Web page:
Written by Gustavo Bondoni / Artwork by Lee Ann Barlow
Free Fall
“Don’t even think about it,” Gordon said. He hoped his words wouldn’t startle his quarry—if she jumped, they could all be blown into the vacuum of
space, which was never fun.

The young woman turned to look at him, searching for a weapon, scanning him with electronics that told her everything she might want to know
about him. Most of the segregationists had hacker implants capable of turning off his own implants, leaving him bereft of his enhanced reality
drivers—or worse.

Boy, was she in for a surprise.

He could see her blinking furiously, eyes darting from one side to the next as she tried to command her implants. There, she selected an option by
fixing her vision on a virtual screen only she could see, there, she confirmed with a blink. And then she blinked three more times, apparently
surprised he was still just looking at her with an amused expression.

When she finally understood he had no implants, the girl hung her head. “Oh, it’s you.”

“Why isn’t anyone ever happy to see me?” he said. But then his tone took on a harder edge. “I think you need to accompany me to my office. We
really need to have a chat. Do you mind if I carry the bomb?”

He held out his hand, well aware the moment of truth was upon them. If the thing was pre-armed, and she was really desperate…

She handed over a ten-centimeter cube. It didn’t look like much, but the shaped charge, correctly placed, might have been enough to cut through the
main support beam. And without that beam to keep everything together, the cable’s weight might have been enough to tear itself loose from the
station. Nothing was certain, of course, since the elevator was way over-engineered, but the risk was there.

Gordon took it, nodded and made way for her. He wanted her where he could see her. She pulled her way along the latticework towards the
residential areas of the station, the whining of servo-motors drifting back to him. He wondered whether the motors were assistors or resistors, and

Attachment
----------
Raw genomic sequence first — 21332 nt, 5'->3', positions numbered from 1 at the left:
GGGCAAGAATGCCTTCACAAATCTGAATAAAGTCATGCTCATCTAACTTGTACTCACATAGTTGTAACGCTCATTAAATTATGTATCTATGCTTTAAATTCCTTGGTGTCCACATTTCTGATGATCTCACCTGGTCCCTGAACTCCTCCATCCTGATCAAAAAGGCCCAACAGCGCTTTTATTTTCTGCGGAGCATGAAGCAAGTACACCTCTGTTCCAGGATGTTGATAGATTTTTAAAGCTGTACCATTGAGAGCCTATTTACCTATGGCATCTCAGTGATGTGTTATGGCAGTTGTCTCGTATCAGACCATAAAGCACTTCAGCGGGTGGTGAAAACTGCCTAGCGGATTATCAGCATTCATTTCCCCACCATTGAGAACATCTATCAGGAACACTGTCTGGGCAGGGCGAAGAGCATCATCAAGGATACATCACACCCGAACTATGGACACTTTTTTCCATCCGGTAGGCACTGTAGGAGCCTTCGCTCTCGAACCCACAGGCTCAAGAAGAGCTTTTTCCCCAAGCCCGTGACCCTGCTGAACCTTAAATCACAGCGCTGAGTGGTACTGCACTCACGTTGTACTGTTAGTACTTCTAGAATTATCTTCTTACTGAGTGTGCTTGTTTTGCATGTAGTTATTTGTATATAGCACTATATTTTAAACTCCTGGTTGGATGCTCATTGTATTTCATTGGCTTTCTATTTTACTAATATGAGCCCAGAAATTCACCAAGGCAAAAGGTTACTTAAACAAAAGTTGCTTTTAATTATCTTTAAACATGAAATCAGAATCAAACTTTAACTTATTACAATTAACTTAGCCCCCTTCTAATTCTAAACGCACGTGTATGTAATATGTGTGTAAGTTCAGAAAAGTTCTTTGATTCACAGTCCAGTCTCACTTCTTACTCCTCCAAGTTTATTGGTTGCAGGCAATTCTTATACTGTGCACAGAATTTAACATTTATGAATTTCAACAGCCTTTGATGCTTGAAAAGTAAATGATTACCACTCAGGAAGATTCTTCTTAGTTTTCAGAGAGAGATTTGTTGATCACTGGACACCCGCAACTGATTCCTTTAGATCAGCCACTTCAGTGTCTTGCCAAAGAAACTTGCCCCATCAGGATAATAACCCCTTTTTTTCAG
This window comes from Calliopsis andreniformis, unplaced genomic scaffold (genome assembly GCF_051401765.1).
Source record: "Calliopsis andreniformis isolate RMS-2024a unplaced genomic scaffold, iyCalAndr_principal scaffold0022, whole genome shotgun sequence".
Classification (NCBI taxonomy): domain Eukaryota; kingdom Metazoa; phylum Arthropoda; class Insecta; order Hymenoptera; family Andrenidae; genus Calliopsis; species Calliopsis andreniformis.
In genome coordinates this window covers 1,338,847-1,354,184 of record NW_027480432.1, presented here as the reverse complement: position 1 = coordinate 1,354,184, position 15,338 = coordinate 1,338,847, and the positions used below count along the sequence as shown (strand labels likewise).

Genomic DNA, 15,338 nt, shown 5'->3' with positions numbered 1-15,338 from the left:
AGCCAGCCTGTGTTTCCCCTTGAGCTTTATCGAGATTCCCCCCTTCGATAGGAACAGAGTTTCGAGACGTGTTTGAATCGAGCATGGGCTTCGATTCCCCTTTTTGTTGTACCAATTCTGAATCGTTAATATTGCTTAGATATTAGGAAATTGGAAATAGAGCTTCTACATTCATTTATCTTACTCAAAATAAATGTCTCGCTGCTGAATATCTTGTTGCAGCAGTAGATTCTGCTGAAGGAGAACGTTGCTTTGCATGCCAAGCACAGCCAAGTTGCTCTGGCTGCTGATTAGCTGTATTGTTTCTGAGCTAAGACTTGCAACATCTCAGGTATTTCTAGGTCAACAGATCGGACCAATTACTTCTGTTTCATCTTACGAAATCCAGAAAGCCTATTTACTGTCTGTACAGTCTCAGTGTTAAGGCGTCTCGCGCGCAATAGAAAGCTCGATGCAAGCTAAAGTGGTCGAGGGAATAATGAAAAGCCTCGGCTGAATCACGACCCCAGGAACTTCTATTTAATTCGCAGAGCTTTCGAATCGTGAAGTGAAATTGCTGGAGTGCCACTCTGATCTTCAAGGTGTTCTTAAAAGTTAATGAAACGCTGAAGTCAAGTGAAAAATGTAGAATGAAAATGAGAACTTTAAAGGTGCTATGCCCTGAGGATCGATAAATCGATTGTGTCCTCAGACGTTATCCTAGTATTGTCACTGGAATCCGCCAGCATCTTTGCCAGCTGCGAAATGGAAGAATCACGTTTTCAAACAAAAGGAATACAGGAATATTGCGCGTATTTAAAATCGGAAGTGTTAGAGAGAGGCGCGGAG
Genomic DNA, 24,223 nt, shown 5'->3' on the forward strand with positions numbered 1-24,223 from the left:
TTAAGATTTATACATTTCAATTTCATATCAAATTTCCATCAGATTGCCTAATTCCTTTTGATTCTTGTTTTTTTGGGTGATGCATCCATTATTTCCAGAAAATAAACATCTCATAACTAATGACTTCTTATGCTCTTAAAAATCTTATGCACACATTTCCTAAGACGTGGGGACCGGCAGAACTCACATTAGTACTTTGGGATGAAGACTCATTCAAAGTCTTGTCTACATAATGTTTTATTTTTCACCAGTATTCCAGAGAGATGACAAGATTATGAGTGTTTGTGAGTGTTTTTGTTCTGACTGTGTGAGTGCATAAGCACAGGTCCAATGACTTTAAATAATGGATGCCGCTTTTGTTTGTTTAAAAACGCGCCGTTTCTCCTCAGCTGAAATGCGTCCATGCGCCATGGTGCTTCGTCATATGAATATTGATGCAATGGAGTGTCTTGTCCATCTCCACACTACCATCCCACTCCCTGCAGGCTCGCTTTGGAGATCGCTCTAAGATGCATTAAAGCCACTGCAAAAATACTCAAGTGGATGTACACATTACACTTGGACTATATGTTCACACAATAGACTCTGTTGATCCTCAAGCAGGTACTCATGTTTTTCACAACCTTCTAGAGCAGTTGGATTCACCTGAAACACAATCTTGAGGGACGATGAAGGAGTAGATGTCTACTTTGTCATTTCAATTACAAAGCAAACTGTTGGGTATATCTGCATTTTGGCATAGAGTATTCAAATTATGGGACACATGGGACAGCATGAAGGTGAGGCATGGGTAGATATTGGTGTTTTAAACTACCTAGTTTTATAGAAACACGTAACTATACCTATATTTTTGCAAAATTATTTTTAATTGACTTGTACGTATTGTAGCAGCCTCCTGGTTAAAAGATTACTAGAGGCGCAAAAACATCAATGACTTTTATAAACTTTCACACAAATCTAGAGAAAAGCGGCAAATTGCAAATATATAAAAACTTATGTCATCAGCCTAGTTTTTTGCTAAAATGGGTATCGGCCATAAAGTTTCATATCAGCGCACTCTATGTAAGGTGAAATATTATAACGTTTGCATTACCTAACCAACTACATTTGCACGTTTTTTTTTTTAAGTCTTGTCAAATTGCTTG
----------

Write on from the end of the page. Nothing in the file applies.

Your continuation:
quickly concluded they were probably assistors. Her bare arms were well muscled, a sure sign she used them in lieu of assisted legs—which, he
noted, were both thinner than the arms and covered. Ah, vanity.

“Take the next left,” he said. They were in the maintenance area now, still Spartan and unwelcoming, but perfectly habitable. The round tubes of the
corridors were all painted white.

“It’s a dead end,” the woman said. “The door won’t open.”

“Try the handle.”

She hesitantly reached out, and the round door popped open soundlessly. The people who worked with him had gotten used to this one little quirk,
but newcomers always tried to get the door to open through the implants that connected them to the station’s central nervous system.

The office itself was clean and uncluttered, but bigger than most people’s living quarters—one of the advantages of being in an area where real estate
was essentially free. And one of the advantages of being Gordon McLaren. He executed a perfectly practiced back flip, bounced off the ‘ceiling’ and
landed on the chair behind the desk. The girl, he noted, preferred to use magnetic soles to anchor herself, and walked to one of the other chairs.

He took a better look at her. She was too young to be a criminal, he thought, looking at the short black hair and pale skin. But then again, she wasn’t
much younger than he’d been, way back then.

“I’m Gordon,” he said. “I thought we should be properly introduced.”

She said nothing. She might know that she was defeated, but anger burned in her eyes. “Don’t I get a lawyer?”

He chuckled. “That depends. So far, all you’ve done is to get caught in a restricted area. Yes, it was a highly restricted area, but still, you’re young,
you were curious, so it’s only just a hand-slap offense. Now, if we call in the lawyers, I have to give this little square plastic thing to the commission
as evidence.” He flourished the bomb. “I suspect they won’t like what the analysis shows them it is. I’d rather not put them through the trouble of
analyzing it.”

He gave her a hard look, trying to see any signs that they understood each other. There. A widening of the eyes, a flaring of the nostrils. He went on:
“Now, do you want to tell me your name.”

“As if you didn’t know.”

He knew a lot about her, including her name, but he said nothing, perfectly content to let the silence go on as long as she could take it.

“It’s Mara,” she said. “Mara Dwek.”

“Well, Miss Dwek, I’m pleased to meet you. I suppose you have no idea why I’ve brought you here.”

She looked around, suddenly nervous, and he chuckled. “Think for a second, Mara. You know you’re still connected to the net. I’m not. Do you
actually think I would try to hurt you?”

“All right then, what do you want?”